The past 15 months has been a reckoning for everyone. The pandemic forced families to re-order their health, family and work obligations. Schools closed. Child care and elder care was disrupted.
Here’s the evidence.
Record job openings
“You think about all these companies trying to turn on the lights at full capacity at the same time,” says Nela Richardson, ADP chief economist. “There are some dislocations in the jobs market because everybody’s hiring at the same time.”
The so-called quit rate
More people are quitting their jobs than any time in the past 20 years, according to the Bureau of Labor Statistics. Four million people quit their jobs in April.
Record new business creation
Instead of applying to work for someone else, a record number are starting their own businesses. As of May, 2.5 million new business applications have been filed in 2021, according to the Census Bureau. That’s already more than half of the businesses formed in 2020.
Some of the strongest growth has been in sectors like retail, transportation and warehousing, construction, and real estate.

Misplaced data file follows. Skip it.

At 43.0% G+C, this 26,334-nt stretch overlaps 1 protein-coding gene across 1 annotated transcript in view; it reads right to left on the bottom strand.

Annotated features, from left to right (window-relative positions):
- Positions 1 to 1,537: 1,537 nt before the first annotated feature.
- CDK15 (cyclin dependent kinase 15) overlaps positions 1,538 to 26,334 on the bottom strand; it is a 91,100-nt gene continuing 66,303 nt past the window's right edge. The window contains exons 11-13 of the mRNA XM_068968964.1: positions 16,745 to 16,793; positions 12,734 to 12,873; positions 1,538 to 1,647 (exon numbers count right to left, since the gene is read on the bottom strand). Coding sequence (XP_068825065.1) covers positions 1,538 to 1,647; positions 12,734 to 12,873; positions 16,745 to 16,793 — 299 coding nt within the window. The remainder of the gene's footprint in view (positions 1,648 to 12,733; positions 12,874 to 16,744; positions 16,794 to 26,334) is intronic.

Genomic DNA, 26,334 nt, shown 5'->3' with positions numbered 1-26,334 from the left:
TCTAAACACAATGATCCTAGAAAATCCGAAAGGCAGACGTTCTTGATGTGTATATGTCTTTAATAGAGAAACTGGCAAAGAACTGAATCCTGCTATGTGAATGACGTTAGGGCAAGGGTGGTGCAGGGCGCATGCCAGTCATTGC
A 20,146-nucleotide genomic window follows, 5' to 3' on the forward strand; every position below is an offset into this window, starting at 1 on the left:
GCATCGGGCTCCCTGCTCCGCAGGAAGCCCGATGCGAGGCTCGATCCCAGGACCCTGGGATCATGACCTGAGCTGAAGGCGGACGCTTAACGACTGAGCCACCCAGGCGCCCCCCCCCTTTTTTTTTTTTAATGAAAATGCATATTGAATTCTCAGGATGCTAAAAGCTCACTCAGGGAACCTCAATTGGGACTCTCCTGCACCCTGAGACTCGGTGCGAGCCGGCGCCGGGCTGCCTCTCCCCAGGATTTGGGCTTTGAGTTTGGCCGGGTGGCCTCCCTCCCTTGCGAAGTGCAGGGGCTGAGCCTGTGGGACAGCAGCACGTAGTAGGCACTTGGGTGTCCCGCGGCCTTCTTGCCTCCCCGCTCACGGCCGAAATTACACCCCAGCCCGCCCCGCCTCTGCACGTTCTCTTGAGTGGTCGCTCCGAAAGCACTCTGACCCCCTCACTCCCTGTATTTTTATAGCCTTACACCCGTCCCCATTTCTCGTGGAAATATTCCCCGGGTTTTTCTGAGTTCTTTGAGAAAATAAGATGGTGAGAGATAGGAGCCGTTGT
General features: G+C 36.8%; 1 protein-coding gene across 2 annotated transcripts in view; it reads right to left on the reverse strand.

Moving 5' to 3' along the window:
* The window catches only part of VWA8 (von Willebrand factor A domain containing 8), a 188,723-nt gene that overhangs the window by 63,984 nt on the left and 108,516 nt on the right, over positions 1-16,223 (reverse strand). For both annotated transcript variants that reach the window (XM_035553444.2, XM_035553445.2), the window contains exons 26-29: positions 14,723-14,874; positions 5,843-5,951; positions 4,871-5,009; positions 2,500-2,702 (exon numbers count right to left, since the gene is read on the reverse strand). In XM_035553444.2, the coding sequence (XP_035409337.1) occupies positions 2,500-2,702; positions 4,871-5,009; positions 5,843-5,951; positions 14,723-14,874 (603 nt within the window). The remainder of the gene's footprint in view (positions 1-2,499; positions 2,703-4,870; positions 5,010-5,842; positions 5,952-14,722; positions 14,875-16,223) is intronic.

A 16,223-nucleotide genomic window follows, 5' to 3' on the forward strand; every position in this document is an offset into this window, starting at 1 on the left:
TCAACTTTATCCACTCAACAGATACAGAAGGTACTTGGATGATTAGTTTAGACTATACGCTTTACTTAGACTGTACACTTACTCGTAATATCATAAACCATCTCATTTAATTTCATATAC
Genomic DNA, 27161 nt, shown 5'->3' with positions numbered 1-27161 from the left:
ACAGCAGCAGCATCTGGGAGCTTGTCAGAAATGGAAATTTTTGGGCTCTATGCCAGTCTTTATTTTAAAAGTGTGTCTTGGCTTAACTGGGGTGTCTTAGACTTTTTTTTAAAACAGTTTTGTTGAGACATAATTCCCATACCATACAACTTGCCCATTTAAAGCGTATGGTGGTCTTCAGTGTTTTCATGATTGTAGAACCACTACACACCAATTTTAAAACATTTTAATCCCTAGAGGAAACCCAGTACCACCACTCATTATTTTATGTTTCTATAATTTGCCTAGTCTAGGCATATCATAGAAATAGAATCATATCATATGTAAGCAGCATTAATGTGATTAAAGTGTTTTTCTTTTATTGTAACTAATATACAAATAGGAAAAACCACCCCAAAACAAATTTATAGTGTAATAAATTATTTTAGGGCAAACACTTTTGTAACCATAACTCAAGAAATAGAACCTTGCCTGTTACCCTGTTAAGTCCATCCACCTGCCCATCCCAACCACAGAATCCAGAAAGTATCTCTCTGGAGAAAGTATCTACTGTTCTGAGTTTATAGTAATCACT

According to the Atlanta Fed, the fastest wage growth is among workers with only a high-school diploma.
About those extra jobless benefits
“We need to stop and really investigate the jobs we are trying to bring back to the economy,” says Richardson. “These are low-paying jobs. Instead of blaming the worker for making a rational choice during an ongoing pandemic, maybe it’s time as a society to look at the jobs we are trying to create.”
Child tax credit
“Making the child tax credit fully refundable and removing the earned-income requirements will lower work incentives for parents,” writes Goldman Sachs chief economist Jan Hatzius.
But, at the same time, more generous child and dependent care tax credits are coming too, which, according to Hatzius, “should increase parental labor supply.” The hope is, financial support for low-income families supports a return to work.
The big question
How long will all this last?
As time passes, labor dislocations may ease, just as supply-chain glitches are expected to work themselves out. Companies that can’t eat the cost of higher wages will raise prices or cut hiring to pay for more expensive labor. Others may invest in more automation. At the same time, millions of employers and employees face a learning curve on the balance of work from home and returning to the office.
There is no blueprint for what happens next.